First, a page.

Makes sense. Do you also use an Exchange category or do you simply categorize as normal (flights for plane tickets, etc.?)
  • jacobsjacobs SuperUser, Mac Beta Beta
    @Just Lurking When I'm recording a business expense, I don't use any category. If I charge airline tickets to a conference on my credit card, I enter the purchase in the credit card account with no Category but a Transfer to my Work Exchange asset account. That records the charge on the credit card, no expense, and money I am owed in the Exchange account. When I get my reimbursement check from work, I record the deposit in my checking account, with a Transfer to the Work Exchange account to zero it out.

    I'd do the same with personal expenditure for friends/relatives, if I did enough of them. I don't. The main thing like this I have persoanlly is when I purchase tickets to a concert/event for us and others. I could use an Exchange account, or Exchange category, if I needed to track this very much, but since it's only a couple times a year, I typically just enter the full purchase as an entertainment expense, and when I get repaid by the friend, I record the deposit to the same expense category. That's not as proper, accounting-wise, but my volume of such transactions doesn't warrant -- for me -- doing anything more. 
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  • FrankxFrankx SuperUser ✭✭✭✭✭
    @jacobs,

    Just for the record...

    After you quoted me above... You first said " I would enter a split on the transaction, with half going to the proper expense category for my half of it, and the other half going to my Exchange category (or account), so I can easily create a report to see if there's anything I'm owed money for."  Effectively providing a different approach than I had endorsed...

    Then, after some back and forth you then said... "The main thing like this I have persoanlly is when I purchase tickets to a concert/event for us and others. I could use an Exchange account, or Exchange category, if I needed to track this very much, but since it's only a couple times a year, I typically just enter the full purchase as an entertainment expense, and when I get repaid by the friend, I record the deposit to the same expense category."  In which you reverted to exactly the approach I HAD endorsed...

    I am LOL right now and just have one question for you - "When are you running for office???"

    Thanks for the laugh - and take care!

    Frankx


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  • jacobsjacobs SuperUser, Mac Beta Beta
    Like any good politician, I can argue two sides of an issue, and parse words to show I didn't say what I said. ;)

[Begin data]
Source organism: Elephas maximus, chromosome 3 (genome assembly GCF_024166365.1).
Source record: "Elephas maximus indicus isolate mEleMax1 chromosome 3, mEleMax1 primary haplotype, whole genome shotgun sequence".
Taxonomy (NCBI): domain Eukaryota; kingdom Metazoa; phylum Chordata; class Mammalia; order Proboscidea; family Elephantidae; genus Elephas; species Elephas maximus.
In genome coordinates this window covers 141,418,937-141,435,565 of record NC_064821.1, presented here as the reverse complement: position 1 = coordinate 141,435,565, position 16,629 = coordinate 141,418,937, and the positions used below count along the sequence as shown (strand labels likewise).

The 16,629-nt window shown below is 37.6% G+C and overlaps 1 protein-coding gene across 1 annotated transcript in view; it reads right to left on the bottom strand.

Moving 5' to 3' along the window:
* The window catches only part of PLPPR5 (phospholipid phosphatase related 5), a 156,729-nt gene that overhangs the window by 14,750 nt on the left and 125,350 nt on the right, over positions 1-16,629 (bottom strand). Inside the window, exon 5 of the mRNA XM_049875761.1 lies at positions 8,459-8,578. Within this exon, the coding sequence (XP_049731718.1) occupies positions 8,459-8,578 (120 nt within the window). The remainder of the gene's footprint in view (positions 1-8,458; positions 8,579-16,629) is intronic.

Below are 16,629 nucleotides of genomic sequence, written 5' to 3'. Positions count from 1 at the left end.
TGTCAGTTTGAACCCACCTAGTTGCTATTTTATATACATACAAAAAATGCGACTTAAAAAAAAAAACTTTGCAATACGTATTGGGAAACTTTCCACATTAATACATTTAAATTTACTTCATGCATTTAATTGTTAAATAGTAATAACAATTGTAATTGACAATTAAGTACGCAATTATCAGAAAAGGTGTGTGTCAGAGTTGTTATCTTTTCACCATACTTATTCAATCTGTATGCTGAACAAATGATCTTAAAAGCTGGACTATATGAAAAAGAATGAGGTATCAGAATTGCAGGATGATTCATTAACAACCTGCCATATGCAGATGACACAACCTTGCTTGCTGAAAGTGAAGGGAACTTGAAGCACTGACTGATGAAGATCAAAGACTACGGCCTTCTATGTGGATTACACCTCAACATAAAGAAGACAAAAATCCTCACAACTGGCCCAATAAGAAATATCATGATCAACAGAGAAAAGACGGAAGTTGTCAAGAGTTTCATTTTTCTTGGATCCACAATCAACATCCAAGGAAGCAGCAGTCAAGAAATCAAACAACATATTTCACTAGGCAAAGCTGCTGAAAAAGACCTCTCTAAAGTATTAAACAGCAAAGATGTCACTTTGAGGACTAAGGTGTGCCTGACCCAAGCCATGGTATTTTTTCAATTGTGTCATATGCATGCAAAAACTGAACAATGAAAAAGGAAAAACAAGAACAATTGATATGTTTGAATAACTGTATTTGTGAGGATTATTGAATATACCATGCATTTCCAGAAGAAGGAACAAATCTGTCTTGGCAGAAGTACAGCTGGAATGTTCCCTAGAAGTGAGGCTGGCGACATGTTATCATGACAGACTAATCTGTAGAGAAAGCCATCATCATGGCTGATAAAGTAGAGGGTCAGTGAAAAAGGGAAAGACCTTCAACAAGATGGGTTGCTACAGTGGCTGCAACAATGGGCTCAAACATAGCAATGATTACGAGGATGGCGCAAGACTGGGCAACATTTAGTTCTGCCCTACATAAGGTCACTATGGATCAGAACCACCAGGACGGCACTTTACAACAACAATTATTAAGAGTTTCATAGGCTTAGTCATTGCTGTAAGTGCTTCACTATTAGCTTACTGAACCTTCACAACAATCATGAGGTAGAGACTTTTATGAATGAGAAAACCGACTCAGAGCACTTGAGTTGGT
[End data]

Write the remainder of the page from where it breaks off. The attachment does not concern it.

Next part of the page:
Now, in my defense…

    In my first post, I explained what I have actually done in the past, while stating "It's really whatever works for you." I used to record personal split expenses to an exchange account, and would still recommend it if you have more than an occasional instance of these types of transactions where you're owed money.

    In my last post, I said that I've now reverted to just using and expense account and not bothering with a separate exchange account.

    So, just for the record, there are three approaches being discussed in this thread, and I have done each of them at times:
    • The most torbust and accurate, accounting-wise, approach is what I still use for my and my wife's work reimbursements: separate asset accounts. I use this because of the volume of transactions and the need to quickly pull up a report to see what's outstanding.
    • I used to use a special category called Exchange to keep track of money spent  and owed. As proof, here it is in my Category list, where the name has been edited to remind me not to use it anymore:

    • For the limited times I have such personal transactions now, I have reverted to the simplest approach, which is to just put the full expenditure in a regular expense category, and then credit the deposit when I get paid back to thesame category to offset the previous expense. This is the least accurate, accounting-wise, until it zeros out, and might screw you up if you closely track your budget month-to-month.
    So, like any deft politician, I can sell you on the merits of whatever you want to hear! ;)
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  • FrankxFrankx SuperUser ✭✭✭✭✭
    @jacobs,

    thanks for the explantion.  I think you should be on that stage tonight!!  Let me know where to send my political contribution!!!
     :D